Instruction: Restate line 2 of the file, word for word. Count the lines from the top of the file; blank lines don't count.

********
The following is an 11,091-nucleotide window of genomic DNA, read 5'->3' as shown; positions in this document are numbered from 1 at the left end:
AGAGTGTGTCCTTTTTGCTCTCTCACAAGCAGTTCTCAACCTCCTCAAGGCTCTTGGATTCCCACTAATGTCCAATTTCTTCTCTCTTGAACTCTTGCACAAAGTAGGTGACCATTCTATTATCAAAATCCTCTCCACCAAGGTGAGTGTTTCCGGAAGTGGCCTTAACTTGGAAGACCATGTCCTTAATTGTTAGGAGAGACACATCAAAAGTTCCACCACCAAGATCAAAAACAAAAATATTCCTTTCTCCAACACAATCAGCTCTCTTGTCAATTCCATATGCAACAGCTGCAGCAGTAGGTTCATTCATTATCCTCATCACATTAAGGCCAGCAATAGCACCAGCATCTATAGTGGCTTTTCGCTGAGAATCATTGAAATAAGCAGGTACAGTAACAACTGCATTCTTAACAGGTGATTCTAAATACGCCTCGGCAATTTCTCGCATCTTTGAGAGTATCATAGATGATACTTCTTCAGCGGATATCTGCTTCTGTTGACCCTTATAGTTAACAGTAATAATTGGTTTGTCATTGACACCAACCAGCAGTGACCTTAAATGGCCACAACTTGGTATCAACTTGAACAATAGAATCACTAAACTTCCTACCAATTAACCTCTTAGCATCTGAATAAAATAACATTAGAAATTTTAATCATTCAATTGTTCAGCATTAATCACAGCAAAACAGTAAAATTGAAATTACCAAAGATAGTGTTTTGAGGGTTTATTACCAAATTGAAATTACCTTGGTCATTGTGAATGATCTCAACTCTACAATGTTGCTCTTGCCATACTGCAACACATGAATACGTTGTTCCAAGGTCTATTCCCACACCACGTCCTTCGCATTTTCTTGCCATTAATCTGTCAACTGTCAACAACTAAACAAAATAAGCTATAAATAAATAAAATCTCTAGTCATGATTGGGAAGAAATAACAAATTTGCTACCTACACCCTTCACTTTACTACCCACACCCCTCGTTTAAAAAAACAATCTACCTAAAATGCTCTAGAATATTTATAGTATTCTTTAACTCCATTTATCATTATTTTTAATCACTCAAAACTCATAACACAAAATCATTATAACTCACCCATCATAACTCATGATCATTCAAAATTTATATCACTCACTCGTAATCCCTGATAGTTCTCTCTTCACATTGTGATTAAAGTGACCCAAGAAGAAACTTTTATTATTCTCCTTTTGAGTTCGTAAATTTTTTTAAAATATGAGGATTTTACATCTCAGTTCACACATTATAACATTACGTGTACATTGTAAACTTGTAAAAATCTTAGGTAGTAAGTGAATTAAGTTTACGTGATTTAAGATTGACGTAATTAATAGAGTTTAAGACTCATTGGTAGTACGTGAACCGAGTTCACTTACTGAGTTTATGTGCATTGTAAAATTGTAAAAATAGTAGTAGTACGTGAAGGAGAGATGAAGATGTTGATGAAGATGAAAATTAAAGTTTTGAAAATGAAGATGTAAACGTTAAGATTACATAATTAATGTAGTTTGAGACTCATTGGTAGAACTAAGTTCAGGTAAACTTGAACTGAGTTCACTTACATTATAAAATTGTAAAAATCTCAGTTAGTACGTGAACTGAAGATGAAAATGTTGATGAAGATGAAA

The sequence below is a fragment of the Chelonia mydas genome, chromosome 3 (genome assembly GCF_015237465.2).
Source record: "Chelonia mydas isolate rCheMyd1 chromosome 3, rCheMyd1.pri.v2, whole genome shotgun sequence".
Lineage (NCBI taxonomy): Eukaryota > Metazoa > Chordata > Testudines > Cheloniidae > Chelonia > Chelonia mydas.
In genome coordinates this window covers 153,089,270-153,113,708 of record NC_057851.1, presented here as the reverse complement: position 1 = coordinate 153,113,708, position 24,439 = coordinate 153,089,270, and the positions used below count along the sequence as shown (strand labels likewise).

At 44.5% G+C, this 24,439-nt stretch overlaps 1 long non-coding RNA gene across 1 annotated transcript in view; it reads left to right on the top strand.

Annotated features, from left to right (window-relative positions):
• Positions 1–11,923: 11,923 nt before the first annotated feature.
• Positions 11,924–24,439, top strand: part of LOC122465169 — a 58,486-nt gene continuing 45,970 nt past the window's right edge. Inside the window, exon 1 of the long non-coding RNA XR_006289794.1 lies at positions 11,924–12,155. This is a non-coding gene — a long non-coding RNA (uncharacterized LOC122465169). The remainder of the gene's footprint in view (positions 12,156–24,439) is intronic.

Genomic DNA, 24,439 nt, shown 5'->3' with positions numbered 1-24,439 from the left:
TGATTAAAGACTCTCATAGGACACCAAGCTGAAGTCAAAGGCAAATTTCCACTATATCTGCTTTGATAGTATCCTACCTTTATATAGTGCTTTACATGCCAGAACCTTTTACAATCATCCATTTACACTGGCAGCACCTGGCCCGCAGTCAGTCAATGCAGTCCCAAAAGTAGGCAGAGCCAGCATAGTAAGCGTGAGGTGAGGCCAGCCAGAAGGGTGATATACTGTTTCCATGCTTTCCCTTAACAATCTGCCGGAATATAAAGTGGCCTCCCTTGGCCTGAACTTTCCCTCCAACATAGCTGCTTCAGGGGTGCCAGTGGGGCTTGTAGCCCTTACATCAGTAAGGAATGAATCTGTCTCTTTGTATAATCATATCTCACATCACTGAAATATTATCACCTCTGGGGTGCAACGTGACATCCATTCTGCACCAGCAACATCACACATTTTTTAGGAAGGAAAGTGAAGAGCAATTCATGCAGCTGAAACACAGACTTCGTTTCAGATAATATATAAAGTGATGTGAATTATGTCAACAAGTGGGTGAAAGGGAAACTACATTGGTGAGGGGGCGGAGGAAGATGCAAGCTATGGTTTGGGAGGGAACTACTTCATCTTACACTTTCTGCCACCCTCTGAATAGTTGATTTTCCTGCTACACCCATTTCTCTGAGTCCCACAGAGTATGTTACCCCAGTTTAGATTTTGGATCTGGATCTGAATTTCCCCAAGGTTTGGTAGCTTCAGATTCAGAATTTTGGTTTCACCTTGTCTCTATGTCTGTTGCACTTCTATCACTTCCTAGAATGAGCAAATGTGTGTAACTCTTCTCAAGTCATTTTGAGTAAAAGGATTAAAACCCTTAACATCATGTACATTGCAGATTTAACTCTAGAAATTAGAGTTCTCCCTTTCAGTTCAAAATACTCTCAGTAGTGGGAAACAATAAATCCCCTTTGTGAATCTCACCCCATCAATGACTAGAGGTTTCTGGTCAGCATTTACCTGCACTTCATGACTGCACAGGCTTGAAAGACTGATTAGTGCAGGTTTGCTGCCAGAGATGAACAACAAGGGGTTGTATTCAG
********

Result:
AGAGTGTGTCCTTTTTGCTCTCTCACAAGCAGTTCTCAACCTCCTCAAGGCTCTTGGATTCCCACTAATGTCCAATTTCTTCTCTCTTGAACTCTTGCACAAAGTAGGTGACCATTCTATTATCAAAATCCTCTCCACCAAGGTGAGTGTTTCCGGAAGTGGCCTTAACTTGGAAGACCATGTCCTTAATTGTTAGGAGAGACACATCAAAAGTTCCACCACCAAGATCAAAAACAAAAATATTCCTTTCTCCAACACAATCAGCTCTCTTGTCAATTCCATATGCAACAGCTGCAGCAGTAGGTTCATTCATTATCCTCATCACATTAAGGCCAGCAATAGCACCAGCATCTATAGTGGCTTTTCGCTGAGAATCATTGAAATAAGCAGGTACAGTAACAACTGCATTCTTAACAGGTGATTCTAAATACGCCTCGGCAATTTCTCGCATCTTTGAGAGTATCATAGATGATACTTCTTCAGCGGATATCTGCTTCTGTTGACCCTTATAGTTAACAGTAATAATTGGTTTGTCATTGACACCAACCAGCAGTGACCTTAAATGGCCACAACTTGGTATCAACTTGAACAATAGAATCACTAAACTTCCTACCAATTAACCTCTTAGCATCTGAATAAAATAACATTAGAAATTTTAATCATTCAATTGTTCAGCATTAATCACAGCAAAACAGTAAAATTGAAATTACCAAAGATAGTGTTTTGAGGGTTTATTACCAAATTGAAATTACCTTGGTCATTGTGAATGATCTCAACTCTACAATGTTGCTCTTGCCATACTGCAACACATGAATACGTTGTTCCAAGGTCTATTCCCACACCACGTCCTTCGCATTTTCTTGCCATTAATCTGTCAACTGTCAACAACTAAACAAAATAAGCTATAAATAAATAAAATCTCTAGTCATGATTGGGAAGAAATAACAAATTTGCTACCTACACCCTTCACTTTACTACCCACACCCCTCGTTTAAAAAAACAATCTACCTAAAATGCTCTAGAATATTTATAGTATTCTTTAACTCCATTTATCATTATTTTTAATCACTCAAAACTCATAACACAAAATCATTATAACTCACCCATCATAACTCATGATCATTCAAAATTTATATCACTCACTCGTAATCCCTGATAGTTCTCTCTTCACATTGTGATTAAAGTGACCCAAGAAGAAACTTTTATTATTCTCCTTTTGAGTTCGTAAATTTTTTTAAAATATGAGGATTTTACATCTCAGTTCACACATTATAACATTACGTGTACATTGTAAACTTGTAAAAATCTTAGGTAGTAAGTGAATTAAGTTTACGTGATTTAAGATTGACGTAATTAATAGAGTTTAAGACTCATTGGTAGTACGTGAACCGAGTTCACTTACTGAGTTTATGTGCATTGTAAAATTGTAAAAATAGTAGTAGTACGTGAAGGAGAGATGAAGATGTTGATGAAGATGAAAATTAAAGTTTTGAAAATGAAGATGTAAACGTTAAGATTACATAATTAATGTAGTTTGAGACTCATTGGTAGAACTAAGTTCAGGTAAACTTGAACTGAGTTCACTTACATTATAAAATTGTAAAAATCTCAGTTAGTACGTGAACTGAAGATGAAAATGTTGATGAAGATGAAA